Whereas the Common View sees education as exclusively ordered to providing the means for students to pursue their own ends, the Catholic View considers part of education to be the formation of the individual to live out one’s vocation, which involves not only the passing on of intellectual habits but also a moral formation. It seeks to help students identify the goods and ends that will truly fulfill their humanity, and it also attempts to form their desires so as not to be frustrated by pursuing short term pleasures at the cost of long-term happiness. We could say that this understanding of education sees part of its goal as forming students in holiness. A uniquely Catholic education will ultimately help the student to understand that only when the soul is in union with God will the human heart truly find rest and fulfillment.
Put simply, the Catholic View sees education as about both ends and means.
What role would a teacher play in these views of education? For the Common View, the personal qualities and worldview of the teacher are not that relevant to whether she is qualified for the position. The purpose of education, on this view, is simply to prepare the student for post-graduation life, whatever that may be. Thus, it would not really matter if the teacher was a man, woman, LGBT, straight, of a religious background, or of no religious belief at all. The institution does not claim to help form students to pursue certain kinds of ends. It only purports to provide students with the proper means to achieve their own self-chosen ends. Professional competency, not personal integrity, are what ultimately matters.
On the other hand, if the goal of education is to give the student both means and ends, intellectual skills as well as formation in the habits needed for pursuing a truly fulfilling life, then the values and character of the teacher become very important. As we have seen, the Catholic View precisely does consider ends and the habituation in virtue as one of the goals of education. In this case, the personal qualities and beliefs of the employee, apart from professional competency, are of great importance. If an employee, by his way of life and choices, compromises the students’ formation, then that individual cannot fulfill his role within the Catholic school.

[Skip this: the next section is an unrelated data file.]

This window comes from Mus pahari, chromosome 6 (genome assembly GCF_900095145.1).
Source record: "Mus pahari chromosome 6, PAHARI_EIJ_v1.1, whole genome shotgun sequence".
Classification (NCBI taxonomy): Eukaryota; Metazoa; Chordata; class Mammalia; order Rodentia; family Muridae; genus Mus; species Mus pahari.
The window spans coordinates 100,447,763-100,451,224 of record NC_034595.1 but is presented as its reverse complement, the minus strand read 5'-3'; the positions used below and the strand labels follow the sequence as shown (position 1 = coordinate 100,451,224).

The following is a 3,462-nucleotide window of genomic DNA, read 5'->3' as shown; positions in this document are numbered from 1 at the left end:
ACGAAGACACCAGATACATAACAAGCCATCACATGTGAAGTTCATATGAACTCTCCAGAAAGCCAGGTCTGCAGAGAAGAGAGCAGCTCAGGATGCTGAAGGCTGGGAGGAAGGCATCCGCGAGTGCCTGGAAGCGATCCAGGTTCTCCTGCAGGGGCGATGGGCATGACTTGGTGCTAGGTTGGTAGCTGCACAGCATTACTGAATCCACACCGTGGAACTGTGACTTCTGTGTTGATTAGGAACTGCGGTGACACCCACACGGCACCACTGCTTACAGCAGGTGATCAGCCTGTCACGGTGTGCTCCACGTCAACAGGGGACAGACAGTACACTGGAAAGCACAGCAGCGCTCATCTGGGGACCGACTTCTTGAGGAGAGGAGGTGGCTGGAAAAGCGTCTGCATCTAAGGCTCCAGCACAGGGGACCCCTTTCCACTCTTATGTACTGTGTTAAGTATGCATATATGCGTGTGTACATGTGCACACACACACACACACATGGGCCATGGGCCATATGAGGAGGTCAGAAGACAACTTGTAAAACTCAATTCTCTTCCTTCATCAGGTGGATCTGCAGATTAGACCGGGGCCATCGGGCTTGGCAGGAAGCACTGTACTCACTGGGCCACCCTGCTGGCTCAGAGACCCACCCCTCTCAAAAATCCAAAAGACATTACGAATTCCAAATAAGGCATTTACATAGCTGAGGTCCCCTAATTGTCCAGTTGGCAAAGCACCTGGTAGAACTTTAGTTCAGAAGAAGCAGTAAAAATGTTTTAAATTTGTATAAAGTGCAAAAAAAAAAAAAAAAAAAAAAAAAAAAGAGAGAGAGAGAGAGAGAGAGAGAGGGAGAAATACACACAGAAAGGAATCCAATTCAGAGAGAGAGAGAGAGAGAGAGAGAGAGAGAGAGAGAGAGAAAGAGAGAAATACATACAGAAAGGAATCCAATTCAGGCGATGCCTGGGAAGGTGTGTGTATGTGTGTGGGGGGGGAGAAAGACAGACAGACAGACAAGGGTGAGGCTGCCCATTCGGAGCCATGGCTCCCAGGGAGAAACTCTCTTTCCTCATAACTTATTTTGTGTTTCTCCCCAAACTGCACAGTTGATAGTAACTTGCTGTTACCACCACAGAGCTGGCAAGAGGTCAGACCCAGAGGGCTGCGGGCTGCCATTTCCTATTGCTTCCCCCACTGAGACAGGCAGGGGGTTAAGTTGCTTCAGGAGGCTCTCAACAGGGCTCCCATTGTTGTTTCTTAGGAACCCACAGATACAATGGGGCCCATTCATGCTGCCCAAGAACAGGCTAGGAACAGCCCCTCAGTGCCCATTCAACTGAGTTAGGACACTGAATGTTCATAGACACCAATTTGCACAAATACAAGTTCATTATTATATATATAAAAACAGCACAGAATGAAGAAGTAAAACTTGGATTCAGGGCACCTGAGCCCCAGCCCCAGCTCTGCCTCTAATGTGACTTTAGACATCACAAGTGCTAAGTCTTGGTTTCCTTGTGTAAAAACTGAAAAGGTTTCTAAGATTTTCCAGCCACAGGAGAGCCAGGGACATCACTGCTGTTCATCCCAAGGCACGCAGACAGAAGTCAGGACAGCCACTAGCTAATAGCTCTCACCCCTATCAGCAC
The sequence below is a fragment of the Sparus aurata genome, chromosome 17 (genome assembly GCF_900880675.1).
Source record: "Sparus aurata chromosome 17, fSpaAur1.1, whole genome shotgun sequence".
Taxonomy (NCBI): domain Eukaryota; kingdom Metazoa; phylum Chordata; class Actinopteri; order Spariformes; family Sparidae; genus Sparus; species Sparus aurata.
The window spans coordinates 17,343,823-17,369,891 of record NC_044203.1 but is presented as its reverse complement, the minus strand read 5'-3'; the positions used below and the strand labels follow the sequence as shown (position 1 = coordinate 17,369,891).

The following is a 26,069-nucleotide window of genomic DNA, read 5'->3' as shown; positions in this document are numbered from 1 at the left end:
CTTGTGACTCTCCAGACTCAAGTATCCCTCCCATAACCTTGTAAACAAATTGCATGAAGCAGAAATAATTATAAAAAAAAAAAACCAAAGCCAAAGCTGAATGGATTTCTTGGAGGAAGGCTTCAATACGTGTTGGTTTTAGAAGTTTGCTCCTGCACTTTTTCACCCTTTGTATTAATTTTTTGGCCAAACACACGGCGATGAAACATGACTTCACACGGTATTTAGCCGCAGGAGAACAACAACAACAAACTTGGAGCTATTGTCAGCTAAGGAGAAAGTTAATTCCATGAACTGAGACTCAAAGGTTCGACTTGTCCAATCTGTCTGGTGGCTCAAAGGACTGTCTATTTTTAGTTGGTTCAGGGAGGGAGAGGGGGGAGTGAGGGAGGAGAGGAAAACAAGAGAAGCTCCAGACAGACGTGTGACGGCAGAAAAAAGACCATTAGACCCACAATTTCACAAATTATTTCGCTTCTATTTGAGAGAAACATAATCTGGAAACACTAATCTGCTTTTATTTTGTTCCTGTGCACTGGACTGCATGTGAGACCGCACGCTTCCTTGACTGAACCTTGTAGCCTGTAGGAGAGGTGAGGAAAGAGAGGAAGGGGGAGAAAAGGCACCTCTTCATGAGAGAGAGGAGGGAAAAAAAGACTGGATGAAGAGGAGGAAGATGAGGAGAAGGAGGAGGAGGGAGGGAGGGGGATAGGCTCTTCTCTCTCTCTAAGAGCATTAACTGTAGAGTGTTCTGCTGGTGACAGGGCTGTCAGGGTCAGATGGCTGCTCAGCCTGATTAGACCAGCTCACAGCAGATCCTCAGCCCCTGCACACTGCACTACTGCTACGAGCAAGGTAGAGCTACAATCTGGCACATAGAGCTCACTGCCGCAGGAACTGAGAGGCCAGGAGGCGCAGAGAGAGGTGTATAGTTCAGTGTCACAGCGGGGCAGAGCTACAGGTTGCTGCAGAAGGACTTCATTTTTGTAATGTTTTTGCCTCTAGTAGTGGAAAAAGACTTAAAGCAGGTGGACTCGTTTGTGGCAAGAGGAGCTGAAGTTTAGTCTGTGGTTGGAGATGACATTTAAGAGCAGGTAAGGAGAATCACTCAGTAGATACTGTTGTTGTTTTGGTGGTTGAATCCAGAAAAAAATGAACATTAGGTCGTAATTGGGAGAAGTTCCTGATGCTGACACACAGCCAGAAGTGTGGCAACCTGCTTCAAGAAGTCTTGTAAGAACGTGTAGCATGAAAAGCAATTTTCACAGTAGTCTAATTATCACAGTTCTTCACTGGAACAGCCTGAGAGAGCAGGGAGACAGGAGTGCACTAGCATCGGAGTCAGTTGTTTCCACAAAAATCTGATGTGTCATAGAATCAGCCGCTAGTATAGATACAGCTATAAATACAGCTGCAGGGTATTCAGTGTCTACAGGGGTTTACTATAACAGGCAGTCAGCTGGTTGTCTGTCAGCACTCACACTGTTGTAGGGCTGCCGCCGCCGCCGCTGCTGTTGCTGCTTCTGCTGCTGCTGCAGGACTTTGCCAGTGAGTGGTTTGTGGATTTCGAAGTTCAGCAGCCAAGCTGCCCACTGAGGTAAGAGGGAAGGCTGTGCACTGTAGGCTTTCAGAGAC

Brebeuf and morality clauses
In the case of Brebeuf and other similar situations, when teachers are well-known to be in same-sex relationships, the decisions by Catholic officials not to retain these teachers appears, according to the Common View of education, to be simply because the school does not wish to have LGBT individuals on staff. The assumption is that it is a dislike of LGBT people that motivates the decision not to bring back a woman whose only questionable action was marrying another woman. It looks like unjust discrimination. To the Common View, there would be no conflict between a woman teaching classes at a Catholic school and very publicly living in a way that contradicts the Catholic view of human sexuality. Her job is simply to convey information and provide means.
From the Catholic View of education, however, what a teacher does outside of school hours can have a significant impact on her ability to fulfill her role as a teacher. If she is there to help form students to pursue a flourishing life informed by a Catholic worldview, then her actions and choices in life, regardless of what she teaches or the function she has in the school, could serve to miseducate students on those ways of life that are truly fulfilling. If the Catholic Church is right, then truly fulfilling and full expression of human sexuality takes place in the context of a married man and woman.